Journal of Neurosciences in Rural Practice
 


 
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COMMENTARY
Year : 2017  |  Volume : 8  |  Issue : 1  |  Page : 133-134  

Commentary


1 Department of Neurology, University Hospital Sagrat Cor, University of Barcelona, Barcelona, Catalonia, Spain
2 Department of Medical Library, University Hospital Sagrat Cor, Barcelona, Catalonia, Spain, Spain

Date of Web Publication10-Nov-2016

Correspondence Address:
A Arboix
Department of Neurology, Cerebrovascular Division, University Hospital Sagrat Cor, University of Barcelona, Viladomat 288, E-08029 Barcelona, Catalonia
Spain
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Source of Support: None, Conflict of Interest: None


DOI: 10.4103/0976-3147.193557

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How to cite this article:
Arboix A, Sánchez M J. Commentary. J Neurosci Rural Pract 2017;8:133-4

How to cite this URL:
Arboix A, Sánchez M J. Commentary. J Neurosci Rural Pract [serial online] 2017 [cited 2017 Apr 29];8:133-4. Available from: http://www.ruralneuropractice.com/text.asp?2017/8/1/133/193557



Tuberculosis is still a major cause of serious illness in many parts of the world. Tuberculosis can affect nearly any organ system in the body. Neurotuberculosis accounts for 5–15% of extrapulmonary tuberculosis cases and commonly affects the hemispheres of the brain or the cerebellum.[1],[2]

The presence of an isolated brainstem tuberculoma is an unusual complication of central nervous system tuberculosisand its location at midbrain level is unique.[2]

The semiology resulting from the lesion when the brainstem involved varies widely and may include the cranial nerves and neurological long tracts. The location of brainstem lesions is highly reliable if motor deficits are associated with signs of nuclear involvement. “Crossed brainstem syndromes,” well-known with eponyms are characterized by palsy of one of the 12 cranial nerve pairs associated with a contralateral neurological deficit due to an involvement of the neurological long tracts (mainly motor or sensory).[3] In these cases, the involved cranial nerve suggests the level of the lesion in the brainstem.

The most frequent syndromes due to midbrain lesions are the following:[3] Weber's syndrome associated with the third cranial nerve palsy with contralateral pyramidal deficit; Claude's syndrome with the third cranial nerve palsy and contralateral cerebellar ataxia; Benedikt's syndrome with the third cranial nerve palsy and choreoathetosis, hemianesthesia, or contralateral tremors; and Nothnagel's syndrome with palsy of the third cranial nerve and hemiataxia, ptosis, and paresis of the superior rectus muscle. An upward fixed gaze and pupils or Parinaud syndrome indicates the involvement of the quadrigeminal plate.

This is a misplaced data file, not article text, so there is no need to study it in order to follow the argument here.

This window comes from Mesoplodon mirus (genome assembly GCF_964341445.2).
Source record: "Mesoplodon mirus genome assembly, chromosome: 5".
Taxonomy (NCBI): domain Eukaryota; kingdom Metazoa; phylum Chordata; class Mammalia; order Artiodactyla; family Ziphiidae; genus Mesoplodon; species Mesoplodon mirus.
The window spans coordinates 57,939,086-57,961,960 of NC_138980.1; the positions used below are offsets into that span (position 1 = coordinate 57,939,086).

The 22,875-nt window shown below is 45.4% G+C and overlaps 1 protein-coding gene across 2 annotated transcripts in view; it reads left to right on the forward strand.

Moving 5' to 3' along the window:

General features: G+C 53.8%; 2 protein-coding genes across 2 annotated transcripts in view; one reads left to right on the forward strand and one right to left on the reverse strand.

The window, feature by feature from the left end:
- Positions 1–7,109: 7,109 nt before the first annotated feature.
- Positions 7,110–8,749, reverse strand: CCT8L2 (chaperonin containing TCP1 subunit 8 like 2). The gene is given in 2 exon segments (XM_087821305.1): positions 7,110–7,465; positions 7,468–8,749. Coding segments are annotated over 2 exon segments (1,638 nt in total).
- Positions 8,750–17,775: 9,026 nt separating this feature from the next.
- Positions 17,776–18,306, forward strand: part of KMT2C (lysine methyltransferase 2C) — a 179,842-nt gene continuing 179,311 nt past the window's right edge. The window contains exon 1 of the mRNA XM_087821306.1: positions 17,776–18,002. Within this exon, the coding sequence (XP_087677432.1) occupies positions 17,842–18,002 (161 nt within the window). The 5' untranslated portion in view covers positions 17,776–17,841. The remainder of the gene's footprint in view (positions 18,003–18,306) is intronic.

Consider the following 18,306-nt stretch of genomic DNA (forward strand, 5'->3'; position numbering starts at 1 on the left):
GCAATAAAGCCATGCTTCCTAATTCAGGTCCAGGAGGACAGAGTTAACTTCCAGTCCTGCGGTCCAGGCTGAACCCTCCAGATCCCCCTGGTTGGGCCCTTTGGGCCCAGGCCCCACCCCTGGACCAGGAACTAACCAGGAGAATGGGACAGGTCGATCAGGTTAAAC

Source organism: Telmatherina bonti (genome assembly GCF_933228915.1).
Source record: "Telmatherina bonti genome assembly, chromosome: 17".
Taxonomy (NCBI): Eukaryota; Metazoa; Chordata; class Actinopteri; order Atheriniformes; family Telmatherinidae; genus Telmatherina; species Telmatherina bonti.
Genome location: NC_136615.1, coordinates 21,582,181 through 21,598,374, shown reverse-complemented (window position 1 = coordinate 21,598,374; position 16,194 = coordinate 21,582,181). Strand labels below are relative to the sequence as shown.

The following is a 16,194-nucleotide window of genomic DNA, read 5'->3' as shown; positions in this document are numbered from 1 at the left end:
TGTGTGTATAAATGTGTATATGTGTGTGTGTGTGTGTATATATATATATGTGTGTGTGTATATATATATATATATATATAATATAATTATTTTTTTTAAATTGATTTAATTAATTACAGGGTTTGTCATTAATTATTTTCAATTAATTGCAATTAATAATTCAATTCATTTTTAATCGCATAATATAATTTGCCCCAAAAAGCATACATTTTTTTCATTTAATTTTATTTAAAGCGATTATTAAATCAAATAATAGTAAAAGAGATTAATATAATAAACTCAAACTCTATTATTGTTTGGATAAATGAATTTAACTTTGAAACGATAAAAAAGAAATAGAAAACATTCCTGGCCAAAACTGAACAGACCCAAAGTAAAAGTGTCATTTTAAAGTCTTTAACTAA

The significance and clinical impact of the tuberculoma location in the midbrain are 2-fold. First, the injured area is a critical anatomical location which compression may result in permanent injury of vital structures of the brainstem that could lead to patient's death if such a space occupying lesion exerts a significant mass effect and causes a brain herniation. Second, differential diagnosis of isolated lesions in this topography includes a wide variety of conditions. They must be differentiated as soon as possibleby neuroimaging and appropriate diagnostic procedures from primary brain tumors or metastasis, demyelinating diseases, neurocysticercosis, abscess, cerebral strokes of an unusual case,[4] or atypical lacunar strokes.[5],[6]

Clinical response to antituberculous therapy in all forms of neurotuberculosis is excellent if the diagnosis is made before irreversible neurological deficit is established. That is why early and correct etiological diagnosis are essential to provide adequate treatment [1],[2],[7] as described in the case report of this issue of Journal of Neurosciences in Rural Practice, in which proper administration of tuberculostatic treatment to the patient was effective and resolved the midbrain tuberculoma, an unusual clinical presentation of central nervous system tuberculosis.[7]

 
   References Top

1.
Verma R, Sharma P. Unusual clinical presentation of tuberculoma. J Postgrad Med 2011;57:143-4.  Back to cited text no. 1
[PUBMED]  Medknow Journal  
2.
Kumar S, Rajshekher G, Prabhakar S. Isolated bilateral ptosis as the presentation of midbrain tuberculoma. Neurol India 2008;56:212-3.  Back to cited text no. 2
[PUBMED]  Medknow Journal  
3.
Marx JJ, Thömke F. Classical crossed brain stem syndromes: Myth or reality? J Neurol 2009;256:898-903.  Back to cited text no. 3
    
4.
Arboix A, Bechich S, Oliveres M, García-Eroles L, Massons J, Targa C. Ischemic stroke of unusual cause: Clinical features, etiology and outcome. Eur J Neurol 2001;8:133-9.  Back to cited text no. 4
    
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Dharmasaroja PA, Muengtaweepongsa S, Lechawanich C, Pattaraarchachai J. Causes of ischemic stroke in young adults in Thailand: A pilot study. J Stroke Cerebrovasc Dis 2011;20:247-50.  Back to cited text no. 5
    
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Arboix A, López-Grau M, Casasnovas C, García-Eroles L, Massons J, Balcells M. Clinical study of 39 patients with atypical lacunar syndrome. J Neurol Neurosurg Psychiatry 2006;77:381-4.  Back to cited text no. 6
    
7.
Sarkar S, Patra C, Dasgupta MK. Bilateral ptosis without upward gaze palsy – Unusual presentation of midbrain tuberculoma. J Neurosci Rural Pract 2017;8:129-32.  Back to cited text no. 7
  Medknow Journal  




 

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